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Woebot
10-05-2005, 10:28 AM
Whats the dissensus on this? (chortle)

Two musicians I really admire use it, and playing with the demo, it seems quite intuitive in the way that Pro Tools or Cubbase (different creatures I know) really confuse. I looked at Reason a while back too, and that seems really cheesy in the way Ableton doesnt.

Is it quite powerful enough? Do users feel they're impelled to move on to "deeper" software quite quickly?

michael
10-05-2005, 11:20 AM
Is it quite powerful enough? Do users feel they're impelled to move on to "deeper" software quite quickly?
I think a fair number of producers are releasing whole albums put together in Live nowadays. It's really powerful, although its obvious strengths are in structuring and restructuring building blocks constructed elsewhere.

I think you could make any kind of dance music using it, if you put your time into learning it inside and out.

Re: Reason, the reason (arrgahr :mad: ) it's so naff is because it's made to emulate a hardware studio. It appeals to "musicians". The Monolake boys are just straight up techno nerds, and Ableton Live reflects that. Although it's got a strong, consistent look it's not flashy and I can't think of a way in which it obviously attempts to emulate hardware.

All this said, I haven't used Live much. I reckon Audiomulch (http://www.audiomulch.com/) is much more fun, but it's probably harder to do quick mix-y stuff with. It's just if you're keeping above board wrt paying for shit I can't see how you can justify hundreds of dollars more for Live...

magic pendulum
10-05-2005, 01:23 PM
only problem with AudioMulch is that its PC only as far as i know :(

michael
10-05-2005, 01:27 PM
only problem with AudioMulch is that its PC only as far as i know :(
Yep, that's right. I forgot that Live is cross-platform.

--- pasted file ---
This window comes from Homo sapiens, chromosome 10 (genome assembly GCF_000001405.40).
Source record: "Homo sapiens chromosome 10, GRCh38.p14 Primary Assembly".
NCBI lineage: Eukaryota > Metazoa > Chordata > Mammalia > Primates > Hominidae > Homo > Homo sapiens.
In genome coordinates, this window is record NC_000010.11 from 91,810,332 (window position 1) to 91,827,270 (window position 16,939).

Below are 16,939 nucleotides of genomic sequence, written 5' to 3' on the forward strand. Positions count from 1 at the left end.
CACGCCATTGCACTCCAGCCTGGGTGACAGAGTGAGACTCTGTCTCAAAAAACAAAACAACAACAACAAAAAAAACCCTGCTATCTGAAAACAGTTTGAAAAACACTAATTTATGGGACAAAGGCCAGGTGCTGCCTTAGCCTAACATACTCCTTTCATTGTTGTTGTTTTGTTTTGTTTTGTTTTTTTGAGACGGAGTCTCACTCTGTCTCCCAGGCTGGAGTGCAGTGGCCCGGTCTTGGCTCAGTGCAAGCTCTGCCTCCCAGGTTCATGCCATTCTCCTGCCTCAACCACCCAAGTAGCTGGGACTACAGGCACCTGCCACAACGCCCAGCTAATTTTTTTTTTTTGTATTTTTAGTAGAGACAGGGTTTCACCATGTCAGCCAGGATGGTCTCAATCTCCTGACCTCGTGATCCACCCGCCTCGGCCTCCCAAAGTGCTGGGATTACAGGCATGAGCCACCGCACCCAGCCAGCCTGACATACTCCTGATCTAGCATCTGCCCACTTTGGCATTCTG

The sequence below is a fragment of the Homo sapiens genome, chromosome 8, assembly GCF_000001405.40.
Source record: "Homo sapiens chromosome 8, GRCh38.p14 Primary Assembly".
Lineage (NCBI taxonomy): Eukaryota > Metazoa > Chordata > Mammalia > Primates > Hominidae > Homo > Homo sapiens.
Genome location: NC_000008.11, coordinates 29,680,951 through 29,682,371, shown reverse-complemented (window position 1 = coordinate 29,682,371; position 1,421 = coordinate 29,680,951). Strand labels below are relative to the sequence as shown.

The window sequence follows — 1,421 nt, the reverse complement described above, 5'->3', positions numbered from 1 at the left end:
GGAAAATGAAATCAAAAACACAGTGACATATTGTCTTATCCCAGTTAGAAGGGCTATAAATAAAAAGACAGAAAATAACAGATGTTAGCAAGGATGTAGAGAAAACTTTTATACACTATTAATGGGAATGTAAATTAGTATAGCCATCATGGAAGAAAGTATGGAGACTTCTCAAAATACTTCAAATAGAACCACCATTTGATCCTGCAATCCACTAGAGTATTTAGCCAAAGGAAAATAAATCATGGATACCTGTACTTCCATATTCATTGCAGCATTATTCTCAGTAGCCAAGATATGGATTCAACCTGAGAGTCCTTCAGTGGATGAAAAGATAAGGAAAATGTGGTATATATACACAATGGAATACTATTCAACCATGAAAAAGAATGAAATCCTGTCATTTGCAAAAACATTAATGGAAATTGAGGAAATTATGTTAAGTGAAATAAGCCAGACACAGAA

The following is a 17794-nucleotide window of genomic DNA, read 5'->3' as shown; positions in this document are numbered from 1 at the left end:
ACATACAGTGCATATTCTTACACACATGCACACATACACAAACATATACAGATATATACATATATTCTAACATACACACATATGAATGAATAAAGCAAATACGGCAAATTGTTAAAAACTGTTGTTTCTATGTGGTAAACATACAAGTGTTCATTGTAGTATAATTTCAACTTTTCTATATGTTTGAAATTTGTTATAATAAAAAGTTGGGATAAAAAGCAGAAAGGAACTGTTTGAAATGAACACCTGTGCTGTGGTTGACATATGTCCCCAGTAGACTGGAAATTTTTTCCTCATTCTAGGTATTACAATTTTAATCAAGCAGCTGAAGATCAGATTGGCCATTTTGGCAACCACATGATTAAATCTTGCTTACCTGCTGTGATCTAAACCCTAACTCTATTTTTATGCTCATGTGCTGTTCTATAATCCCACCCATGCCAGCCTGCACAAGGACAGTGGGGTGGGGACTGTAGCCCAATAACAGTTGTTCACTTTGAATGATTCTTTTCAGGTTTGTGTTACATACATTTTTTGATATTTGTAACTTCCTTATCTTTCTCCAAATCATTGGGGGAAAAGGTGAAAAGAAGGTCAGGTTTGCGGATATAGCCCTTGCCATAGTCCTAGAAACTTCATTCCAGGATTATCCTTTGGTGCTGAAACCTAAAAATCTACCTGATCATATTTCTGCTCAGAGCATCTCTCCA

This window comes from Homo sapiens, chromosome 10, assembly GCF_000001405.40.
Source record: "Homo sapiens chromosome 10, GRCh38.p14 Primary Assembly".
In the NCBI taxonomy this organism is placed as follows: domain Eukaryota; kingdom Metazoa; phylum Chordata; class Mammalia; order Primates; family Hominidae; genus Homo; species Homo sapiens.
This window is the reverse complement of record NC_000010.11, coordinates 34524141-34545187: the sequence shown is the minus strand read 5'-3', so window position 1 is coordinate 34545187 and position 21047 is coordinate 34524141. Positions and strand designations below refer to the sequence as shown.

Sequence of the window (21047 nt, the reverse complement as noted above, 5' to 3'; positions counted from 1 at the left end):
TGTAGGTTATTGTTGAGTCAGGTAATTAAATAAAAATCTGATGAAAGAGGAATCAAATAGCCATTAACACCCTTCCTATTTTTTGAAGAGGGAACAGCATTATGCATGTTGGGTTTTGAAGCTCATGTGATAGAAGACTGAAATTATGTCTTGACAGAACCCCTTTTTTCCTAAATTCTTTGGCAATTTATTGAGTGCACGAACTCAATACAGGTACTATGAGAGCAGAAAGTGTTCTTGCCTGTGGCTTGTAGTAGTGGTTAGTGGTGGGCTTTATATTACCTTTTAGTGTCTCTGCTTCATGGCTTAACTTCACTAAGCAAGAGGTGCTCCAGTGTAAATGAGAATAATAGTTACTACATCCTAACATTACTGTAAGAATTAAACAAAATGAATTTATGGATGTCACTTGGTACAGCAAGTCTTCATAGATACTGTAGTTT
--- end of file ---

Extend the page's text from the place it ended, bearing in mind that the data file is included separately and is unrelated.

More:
borderpolice
10-05-2005, 02:08 PM
Is it quite powerful enough? Do users feel they're impelled to move on to "deeper" software quite quickly?

it depends on what you want to do with it. I really like ableton, because its user interface is geared towards a style
of jamming/composition that is natural to me. but i'm also using logic audio a lot. in fact i'm considering writing my
own text-based composition language, because i find that certain kinds of composition techniques are just really hard
in all GUI-based environments. one of the good points about ableton is that it's quite easy to get into.

bassnation
10-05-2005, 02:12 PM
I think a fair number of producers are releasing whole albums put together in Live nowadays. It's really powerful, although its obvious strengths are in structuring and restructuring building blocks constructed elsewhere.

I think you could make any kind of dance music using it, if you put your time into learning it inside and out..

i use it to sequence tracks - and some producer friends of mine have recently switched from cubase to live, especially now that it supports midi and vst instruments.

its a bit of a different way of working, but as you say, once you've got your head around it, its very powerful indeed. i particularly like being able to overdub live with fx and other bits as many times as you need. funnily enough paul autonomic and myself are collaborating on some tracks using ableton live, will post them up here when they are done.

borderpolice
10-05-2005, 03:03 PM
who of you thinks they can tell just from the style of composition what program(s) the producers used?
and if you think you can, have you actually ever checked if you were right?

hint
10-05-2005, 03:31 PM
who of you thinks they can tell just from the style of composition what program(s) the producers used?
and if you think you can, have you actually ever checked if you were right?

it's the plug-ins and bundled sample libraries that are recognisable rather than the sequencer most of the time.